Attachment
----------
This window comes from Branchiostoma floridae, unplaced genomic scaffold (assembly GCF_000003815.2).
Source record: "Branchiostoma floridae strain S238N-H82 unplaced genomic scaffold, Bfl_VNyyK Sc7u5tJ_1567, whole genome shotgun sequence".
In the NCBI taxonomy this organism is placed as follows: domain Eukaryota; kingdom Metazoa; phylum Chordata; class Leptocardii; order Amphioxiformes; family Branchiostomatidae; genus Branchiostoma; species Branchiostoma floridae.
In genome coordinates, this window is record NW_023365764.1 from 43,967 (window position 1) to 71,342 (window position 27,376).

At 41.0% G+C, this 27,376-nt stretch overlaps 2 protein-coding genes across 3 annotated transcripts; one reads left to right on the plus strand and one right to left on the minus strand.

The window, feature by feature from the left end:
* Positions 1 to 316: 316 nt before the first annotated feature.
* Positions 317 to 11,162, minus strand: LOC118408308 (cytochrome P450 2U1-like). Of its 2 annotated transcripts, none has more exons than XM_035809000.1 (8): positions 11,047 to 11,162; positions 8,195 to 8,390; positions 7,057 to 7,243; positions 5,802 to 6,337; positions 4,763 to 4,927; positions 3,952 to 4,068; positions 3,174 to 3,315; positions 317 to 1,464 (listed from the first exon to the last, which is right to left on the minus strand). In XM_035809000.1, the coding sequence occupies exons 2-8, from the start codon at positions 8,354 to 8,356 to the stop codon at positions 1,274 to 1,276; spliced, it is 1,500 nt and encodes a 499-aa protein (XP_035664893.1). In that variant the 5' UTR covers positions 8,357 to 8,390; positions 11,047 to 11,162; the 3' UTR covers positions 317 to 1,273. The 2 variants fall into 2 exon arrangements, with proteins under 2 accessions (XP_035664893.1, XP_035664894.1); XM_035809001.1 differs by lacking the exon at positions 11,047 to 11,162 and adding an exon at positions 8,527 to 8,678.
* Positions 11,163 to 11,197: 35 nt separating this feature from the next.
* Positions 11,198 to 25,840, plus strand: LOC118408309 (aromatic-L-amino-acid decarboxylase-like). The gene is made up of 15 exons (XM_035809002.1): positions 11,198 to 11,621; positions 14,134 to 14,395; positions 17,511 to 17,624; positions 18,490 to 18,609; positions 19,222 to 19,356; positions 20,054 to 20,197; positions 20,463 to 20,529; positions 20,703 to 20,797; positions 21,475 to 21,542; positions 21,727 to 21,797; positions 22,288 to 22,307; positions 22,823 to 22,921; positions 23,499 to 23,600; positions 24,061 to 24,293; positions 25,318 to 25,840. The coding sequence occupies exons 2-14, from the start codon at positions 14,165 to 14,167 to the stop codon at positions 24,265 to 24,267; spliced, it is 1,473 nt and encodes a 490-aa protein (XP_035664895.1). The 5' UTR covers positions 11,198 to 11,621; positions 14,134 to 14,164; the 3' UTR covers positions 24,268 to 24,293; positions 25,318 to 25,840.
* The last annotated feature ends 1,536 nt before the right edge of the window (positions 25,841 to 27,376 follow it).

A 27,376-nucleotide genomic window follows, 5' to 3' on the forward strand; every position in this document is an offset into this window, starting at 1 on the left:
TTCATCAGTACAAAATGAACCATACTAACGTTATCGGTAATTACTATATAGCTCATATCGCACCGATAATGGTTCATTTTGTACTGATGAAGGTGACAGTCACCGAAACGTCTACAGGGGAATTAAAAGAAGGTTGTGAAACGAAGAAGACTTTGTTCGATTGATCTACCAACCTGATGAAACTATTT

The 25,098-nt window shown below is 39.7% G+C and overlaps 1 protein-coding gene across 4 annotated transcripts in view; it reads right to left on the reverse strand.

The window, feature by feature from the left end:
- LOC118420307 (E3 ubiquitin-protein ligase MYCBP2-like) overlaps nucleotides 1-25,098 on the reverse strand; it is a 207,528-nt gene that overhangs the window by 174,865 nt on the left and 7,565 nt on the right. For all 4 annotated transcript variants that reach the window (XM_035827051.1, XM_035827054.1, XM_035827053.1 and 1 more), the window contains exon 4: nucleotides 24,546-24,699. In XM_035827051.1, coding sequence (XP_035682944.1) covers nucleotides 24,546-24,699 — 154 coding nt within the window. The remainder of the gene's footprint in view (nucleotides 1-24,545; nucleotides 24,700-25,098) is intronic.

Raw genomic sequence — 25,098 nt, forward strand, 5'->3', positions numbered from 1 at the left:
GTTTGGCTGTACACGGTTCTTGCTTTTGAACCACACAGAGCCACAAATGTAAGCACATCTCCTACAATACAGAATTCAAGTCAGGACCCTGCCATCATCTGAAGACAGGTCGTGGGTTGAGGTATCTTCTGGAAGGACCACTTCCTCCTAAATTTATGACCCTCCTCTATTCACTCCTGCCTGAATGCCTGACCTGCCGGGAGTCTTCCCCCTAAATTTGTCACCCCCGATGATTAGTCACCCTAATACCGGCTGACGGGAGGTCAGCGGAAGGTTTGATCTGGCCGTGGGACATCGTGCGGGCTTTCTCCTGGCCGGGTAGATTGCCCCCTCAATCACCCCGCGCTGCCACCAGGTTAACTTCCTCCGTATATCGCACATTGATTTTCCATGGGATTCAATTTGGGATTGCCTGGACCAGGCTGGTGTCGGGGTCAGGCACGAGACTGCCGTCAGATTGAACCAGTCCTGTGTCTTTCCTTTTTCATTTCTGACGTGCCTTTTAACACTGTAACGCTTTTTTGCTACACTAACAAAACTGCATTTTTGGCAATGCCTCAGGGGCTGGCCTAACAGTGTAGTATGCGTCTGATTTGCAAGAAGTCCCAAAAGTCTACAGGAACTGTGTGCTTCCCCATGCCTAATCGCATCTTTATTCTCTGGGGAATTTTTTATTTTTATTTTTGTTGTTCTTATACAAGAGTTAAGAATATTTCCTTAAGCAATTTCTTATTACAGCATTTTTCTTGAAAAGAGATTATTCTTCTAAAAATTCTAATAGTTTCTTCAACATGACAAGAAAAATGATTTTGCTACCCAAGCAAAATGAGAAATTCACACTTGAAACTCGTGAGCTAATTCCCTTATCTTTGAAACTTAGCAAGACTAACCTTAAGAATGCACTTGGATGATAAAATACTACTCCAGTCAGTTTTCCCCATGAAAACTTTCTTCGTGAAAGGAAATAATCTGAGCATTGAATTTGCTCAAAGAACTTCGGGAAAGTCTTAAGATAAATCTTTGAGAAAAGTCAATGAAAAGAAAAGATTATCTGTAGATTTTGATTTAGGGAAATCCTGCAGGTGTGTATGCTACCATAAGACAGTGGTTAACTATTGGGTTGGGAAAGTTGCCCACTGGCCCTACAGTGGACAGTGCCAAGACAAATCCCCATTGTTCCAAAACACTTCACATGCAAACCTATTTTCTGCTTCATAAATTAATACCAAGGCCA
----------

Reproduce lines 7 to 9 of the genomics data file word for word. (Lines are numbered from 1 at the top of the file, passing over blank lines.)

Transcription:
* Positions 1 to 316: 316 nt before the first annotated feature.
* Positions 317 to 11,162, minus strand: LOC118408308 (cytochrome P450 2U1-like). Of its 2 annotated transcripts, none has more exons than XM_035809000.1 (8): positions 11,047 to 11,162; positions 8,195 to 8,390; positions 7,057 to 7,243; positions 5,802 to 6,337; positions 4,763 to 4,927; positions 3,952 to 4,068; positions 3,174 to 3,315; positions 317 to 1,464 (listed from the first exon to the last, which is right to left on the minus strand). In XM_035809000.1, the coding sequence occupies exons 2-8, from the start codon at positions 8,354 to 8,356 to the stop codon at positions 1,274 to 1,276; spliced, it is 1,500 nt and encodes a 499-aa protein (XP_035664893.1). In that variant the 5' UTR covers positions 8,357 to 8,390; positions 11,047 to 11,162; the 3' UTR covers positions 317 to 1,273. The 2 variants fall into 2 exon arrangements, with proteins under 2 accessions (XP_035664893.1, XP_035664894.1); XM_035809001.1 differs by lacking the exon at positions 11,047 to 11,162 and adding an exon at positions 8,527 to 8,678.
* Positions 11,163 to 11,197: 35 nt separating this feature from the next.